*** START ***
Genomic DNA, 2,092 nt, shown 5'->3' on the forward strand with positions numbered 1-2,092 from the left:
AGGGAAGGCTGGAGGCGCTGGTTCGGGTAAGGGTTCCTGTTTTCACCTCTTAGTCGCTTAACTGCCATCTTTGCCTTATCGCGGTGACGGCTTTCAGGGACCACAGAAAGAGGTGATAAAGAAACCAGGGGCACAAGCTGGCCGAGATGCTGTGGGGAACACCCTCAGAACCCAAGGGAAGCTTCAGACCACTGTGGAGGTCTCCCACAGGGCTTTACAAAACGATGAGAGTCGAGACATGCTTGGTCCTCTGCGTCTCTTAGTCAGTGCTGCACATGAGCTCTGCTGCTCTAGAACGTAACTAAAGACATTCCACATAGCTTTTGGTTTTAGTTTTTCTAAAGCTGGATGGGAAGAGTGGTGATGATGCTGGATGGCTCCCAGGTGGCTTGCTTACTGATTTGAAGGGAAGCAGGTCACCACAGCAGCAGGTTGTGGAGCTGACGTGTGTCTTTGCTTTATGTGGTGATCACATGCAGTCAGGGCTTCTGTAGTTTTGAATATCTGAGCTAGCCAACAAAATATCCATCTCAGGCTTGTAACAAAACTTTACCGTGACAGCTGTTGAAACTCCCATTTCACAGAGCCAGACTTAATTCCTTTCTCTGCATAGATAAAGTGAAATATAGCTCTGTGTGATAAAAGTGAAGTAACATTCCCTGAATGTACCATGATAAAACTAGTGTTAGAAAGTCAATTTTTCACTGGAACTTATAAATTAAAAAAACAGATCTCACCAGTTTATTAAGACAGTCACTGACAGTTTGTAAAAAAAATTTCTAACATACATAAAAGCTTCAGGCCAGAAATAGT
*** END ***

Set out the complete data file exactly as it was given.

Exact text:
Genomic DNA, 2,092 nt, shown 5'->3' on the forward strand with positions numbered 1-2,092 from the left:
AGGGAAGGCTGGAGGCGCTGGTTCGGGTAAGGGTTCCTGTTTTCACCTCTTAGTCGCTTAACTGCCATCTTTGCCTTATCGCGGTGACGGCTTTCAGGGACCACAGAAAGAGGTGATAAAGAAACCAGGGGCACAAGCTGGCCGAGATGCTGTGGGGAACACCCTCAGAACCCAAGGGAAGCTTCAGACCACTGTGGAGGTCTCCCACAGGGCTTTACAAAACGATGAGAGTCGAGACATGCTTGGTCCTCTGCGTCTCTTAGTCAGTGCTGCACATGAGCTCTGCTGCTCTAGAACGTAACTAAAGACATTCCACATAGCTTTTGGTTTTAGTTTTTCTAAAGCTGGATGGGAAGAGTGGTGATGATGCTGGATGGCTCCCAGGTGGCTTGCTTACTGATTTGAAGGGAAGCAGGTCACCACAGCAGCAGGTTGTGGAGCTGACGTGTGTCTTTGCTTTATGTGGTGATCACATGCAGTCAGGGCTTCTGTAGTTTTGAATATCTGAGCTAGCCAACAAAATATCCATCTCAGGCTTGTAACAAAACTTTACCGTGACAGCTGTTGAAACTCCCATTTCACAGAGCCAGACTTAATTCCTTTCTCTGCATAGATAAAGTGAAATATAGCTCTGTGTGATAAAAGTGAAGTAACATTCCCTGAATGTACCATGATAAAACTAGTGTTAGAAAGTCAATTTTTCACTGGAACTTATAAATTAAAAAAACAGATCTCACCAGTTTATTAAGACAGTCACTGACAGTTTGTAAAAAAAATTTCTAACATACATAAAAGCTTCAGGCCAGAAATAGT